AP FACT CHECK: Harris meets constitutional requirements
CHICAGO (AP) — False claims that Kamala Harris is not legally eligible to serve as U.S. vice president or president have been circulating in social media posts since 2019, when she first launched her Democratic primary campaign.
As a person born in the U.S., at least 35 and a resident for at least 14 years, she is eligible for the nation’s highest office as prescribed in the Constitution.
President Donald Trump has elevated the conspiracy theory that Harris is ineligible, citing the claim on Thursday without weighing in on its validity and then on Saturday refusing to say whether he believes the California-born senator does or doesn’t meet the constitutional requirements of the office he holds.
“I have nothing to do with it. I read something about it,” Trump said Saturday during a news conference. He added: “It’s not something that bothers me. ... It’s not something that we will be pursuing.” Asked point blank if Harris is eligible, Trump replied: “I just told you. I have not got into it in great detail.”
A look at the claim:
THE CLAIM: Harris is ineligible to serve as vice president or president because her mother is from India and her father is from Jamaica. Trump said Thursday that he “heard” the California senator doesn’t meet the requirements, adding, “I have no if idea that’s right.”
THE FACTS: That’s false. Harris was born on Oct. 20, 1964, in Oakland, California, according to a copy of her birth certificate, obtained by The Associated Press.
Her mother, a cancer researcher from India, and her father, an economist from Jamaica, met as graduate students at the University of California, Berkeley.
Since she was born on U.S. soil, she is considered a natural born U.S. citizen under the 14th Amendment, and she is eligible to serve as either the vice president or president, Jessica Levinson, a professor at Loyola Law School, told The Associated Press on Thursday.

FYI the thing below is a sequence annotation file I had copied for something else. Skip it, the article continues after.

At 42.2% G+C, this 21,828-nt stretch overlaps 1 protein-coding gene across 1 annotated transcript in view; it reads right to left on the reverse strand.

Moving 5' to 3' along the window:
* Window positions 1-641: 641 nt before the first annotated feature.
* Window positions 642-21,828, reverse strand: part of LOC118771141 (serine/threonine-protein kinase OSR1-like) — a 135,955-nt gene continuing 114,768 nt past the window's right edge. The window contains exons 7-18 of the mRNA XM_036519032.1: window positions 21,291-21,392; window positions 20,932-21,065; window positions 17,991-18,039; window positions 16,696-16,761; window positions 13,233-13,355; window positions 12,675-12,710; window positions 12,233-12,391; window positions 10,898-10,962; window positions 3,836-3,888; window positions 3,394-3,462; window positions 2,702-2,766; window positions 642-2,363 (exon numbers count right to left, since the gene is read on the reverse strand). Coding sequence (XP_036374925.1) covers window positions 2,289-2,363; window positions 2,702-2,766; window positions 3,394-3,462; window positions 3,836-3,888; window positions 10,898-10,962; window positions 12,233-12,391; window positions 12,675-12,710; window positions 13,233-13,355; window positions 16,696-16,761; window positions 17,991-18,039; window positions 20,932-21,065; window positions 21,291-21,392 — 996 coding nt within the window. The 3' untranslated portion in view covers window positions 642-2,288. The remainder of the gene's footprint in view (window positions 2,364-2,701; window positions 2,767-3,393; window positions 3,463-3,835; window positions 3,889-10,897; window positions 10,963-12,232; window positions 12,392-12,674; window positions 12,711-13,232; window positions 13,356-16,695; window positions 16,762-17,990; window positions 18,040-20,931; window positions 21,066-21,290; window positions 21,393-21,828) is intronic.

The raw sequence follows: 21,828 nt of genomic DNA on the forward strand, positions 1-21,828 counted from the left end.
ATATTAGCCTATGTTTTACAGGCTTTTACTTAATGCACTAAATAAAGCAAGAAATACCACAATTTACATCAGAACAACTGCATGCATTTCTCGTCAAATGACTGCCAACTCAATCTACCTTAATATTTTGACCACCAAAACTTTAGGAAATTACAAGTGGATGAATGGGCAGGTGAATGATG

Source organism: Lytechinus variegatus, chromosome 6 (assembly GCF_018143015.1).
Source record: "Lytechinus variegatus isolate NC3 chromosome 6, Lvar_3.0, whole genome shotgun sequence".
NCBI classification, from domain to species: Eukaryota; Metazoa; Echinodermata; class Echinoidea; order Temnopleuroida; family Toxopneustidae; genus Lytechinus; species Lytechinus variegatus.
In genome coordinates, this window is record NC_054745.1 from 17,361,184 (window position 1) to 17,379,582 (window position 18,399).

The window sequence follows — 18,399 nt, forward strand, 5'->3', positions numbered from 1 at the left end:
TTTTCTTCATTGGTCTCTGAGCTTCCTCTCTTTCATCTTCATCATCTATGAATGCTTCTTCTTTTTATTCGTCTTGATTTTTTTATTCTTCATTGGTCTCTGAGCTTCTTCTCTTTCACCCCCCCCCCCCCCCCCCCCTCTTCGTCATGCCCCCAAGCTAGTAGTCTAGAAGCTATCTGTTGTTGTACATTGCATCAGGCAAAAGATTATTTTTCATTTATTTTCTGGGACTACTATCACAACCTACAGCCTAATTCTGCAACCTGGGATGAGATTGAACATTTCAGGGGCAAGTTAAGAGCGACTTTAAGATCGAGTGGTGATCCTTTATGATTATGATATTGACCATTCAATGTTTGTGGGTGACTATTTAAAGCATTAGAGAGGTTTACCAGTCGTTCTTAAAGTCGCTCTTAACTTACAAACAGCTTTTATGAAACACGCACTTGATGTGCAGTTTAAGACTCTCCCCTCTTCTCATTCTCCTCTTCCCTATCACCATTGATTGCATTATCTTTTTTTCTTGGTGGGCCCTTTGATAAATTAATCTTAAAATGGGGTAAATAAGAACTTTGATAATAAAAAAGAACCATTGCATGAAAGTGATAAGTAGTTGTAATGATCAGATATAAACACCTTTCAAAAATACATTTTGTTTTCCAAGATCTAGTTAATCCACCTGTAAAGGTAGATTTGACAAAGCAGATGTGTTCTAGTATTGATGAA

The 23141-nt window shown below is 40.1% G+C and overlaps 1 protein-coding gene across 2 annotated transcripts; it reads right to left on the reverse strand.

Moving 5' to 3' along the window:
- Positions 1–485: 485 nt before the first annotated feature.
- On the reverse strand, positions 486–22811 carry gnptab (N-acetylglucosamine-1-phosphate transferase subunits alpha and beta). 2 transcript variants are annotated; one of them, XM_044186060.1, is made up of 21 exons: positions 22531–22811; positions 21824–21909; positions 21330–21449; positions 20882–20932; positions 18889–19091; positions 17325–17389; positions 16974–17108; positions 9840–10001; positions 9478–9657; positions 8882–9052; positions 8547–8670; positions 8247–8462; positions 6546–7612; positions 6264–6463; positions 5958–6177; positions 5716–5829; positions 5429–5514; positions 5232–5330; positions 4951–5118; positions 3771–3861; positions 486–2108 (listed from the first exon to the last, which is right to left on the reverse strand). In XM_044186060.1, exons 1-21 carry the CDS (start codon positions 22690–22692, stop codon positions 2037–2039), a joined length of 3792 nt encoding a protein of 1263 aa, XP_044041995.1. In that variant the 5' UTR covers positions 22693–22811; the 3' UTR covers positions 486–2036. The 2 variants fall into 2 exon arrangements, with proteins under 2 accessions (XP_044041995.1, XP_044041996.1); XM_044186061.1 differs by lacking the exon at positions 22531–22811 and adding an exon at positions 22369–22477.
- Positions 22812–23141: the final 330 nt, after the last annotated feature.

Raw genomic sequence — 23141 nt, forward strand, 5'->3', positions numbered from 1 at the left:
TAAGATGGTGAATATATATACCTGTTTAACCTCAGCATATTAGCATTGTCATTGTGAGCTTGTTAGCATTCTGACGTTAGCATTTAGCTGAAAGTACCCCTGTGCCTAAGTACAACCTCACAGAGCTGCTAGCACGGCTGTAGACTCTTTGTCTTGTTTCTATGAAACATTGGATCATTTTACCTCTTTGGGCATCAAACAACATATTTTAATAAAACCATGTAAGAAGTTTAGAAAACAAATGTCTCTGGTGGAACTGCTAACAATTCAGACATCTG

“Full stop, end of story, period, exclamation point,” Levinson said.
There is “no serious dispute” in the legal community around the idea that someone born in the U.S. can serve as president, said Juliet Sorensen, a law professor at Northwestern University.
“The VP has the same eligibility requirements as the president,” Sorensen said. “Kamala Harris, she has to be a natural-born citizen, at least 35 years old, and a resident in the United States for at least 14 years. She is. That’s really the end of the inquiry.”
However, Newsweek published an op-ed written by John Eastman, a conservative attorney who argues that the Constitution doesn’t grant birthright citizenship. Eastman sowed doubt about Harris’ eligibility based on her parents’ immigration status. After receiving heavy criticism for publishing the piece, Newsweek defended its decision only to reverse course and apologize.
The false claims first started circulating on social media in 2019, during Harris’ presidential campaign, and they were revived against last week, days ahead of her selection as Biden’s running mate. Facebook posts falsely said she would not be eligible to take over for Biden, because her parents were both immigrants.
“I can’t believe people are making this idiotic comment,” Laurence Tribe, a Harvard University professor of constitutional law, told The Associated Press at the time. “She is a natural-born citizen and there is no question about her eligibility to run.”
Trump was a high-profile force behind the so-called “birther movement” — the lie that questioned whether President Barack Obama, the nation’s first Black president, was eligible to serve. Only after mounting pressure during his 2016 campaign did Trump disavow the claims.
EDITOR’S NOTE — A look at the veracity of claims by political figures.
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